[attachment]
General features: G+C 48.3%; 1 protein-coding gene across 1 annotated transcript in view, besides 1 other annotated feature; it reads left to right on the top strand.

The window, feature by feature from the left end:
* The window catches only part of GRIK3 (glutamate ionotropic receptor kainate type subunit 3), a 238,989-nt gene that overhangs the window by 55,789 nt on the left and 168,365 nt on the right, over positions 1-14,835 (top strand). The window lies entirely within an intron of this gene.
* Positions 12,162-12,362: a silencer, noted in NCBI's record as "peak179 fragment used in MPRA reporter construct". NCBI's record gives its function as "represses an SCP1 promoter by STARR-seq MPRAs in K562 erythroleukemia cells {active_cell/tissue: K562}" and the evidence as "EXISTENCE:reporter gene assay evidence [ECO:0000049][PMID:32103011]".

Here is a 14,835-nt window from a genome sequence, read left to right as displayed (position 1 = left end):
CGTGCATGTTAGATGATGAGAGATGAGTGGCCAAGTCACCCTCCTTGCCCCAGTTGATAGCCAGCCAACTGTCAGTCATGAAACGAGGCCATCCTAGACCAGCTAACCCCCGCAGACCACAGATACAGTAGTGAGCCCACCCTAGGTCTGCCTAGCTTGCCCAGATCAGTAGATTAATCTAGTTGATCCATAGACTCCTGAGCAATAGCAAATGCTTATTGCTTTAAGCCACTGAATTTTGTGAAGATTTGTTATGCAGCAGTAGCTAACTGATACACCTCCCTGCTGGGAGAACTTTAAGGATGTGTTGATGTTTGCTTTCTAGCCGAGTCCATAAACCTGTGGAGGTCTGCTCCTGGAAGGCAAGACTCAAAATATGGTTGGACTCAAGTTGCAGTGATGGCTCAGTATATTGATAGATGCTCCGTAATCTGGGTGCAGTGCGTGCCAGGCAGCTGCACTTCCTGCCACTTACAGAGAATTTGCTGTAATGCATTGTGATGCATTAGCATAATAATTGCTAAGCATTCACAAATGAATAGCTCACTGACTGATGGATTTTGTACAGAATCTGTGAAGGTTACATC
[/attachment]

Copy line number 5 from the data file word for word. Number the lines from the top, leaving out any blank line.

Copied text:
Here is a 14,835-nt window from a genome sequence, read left to right as displayed (position 1 = left end):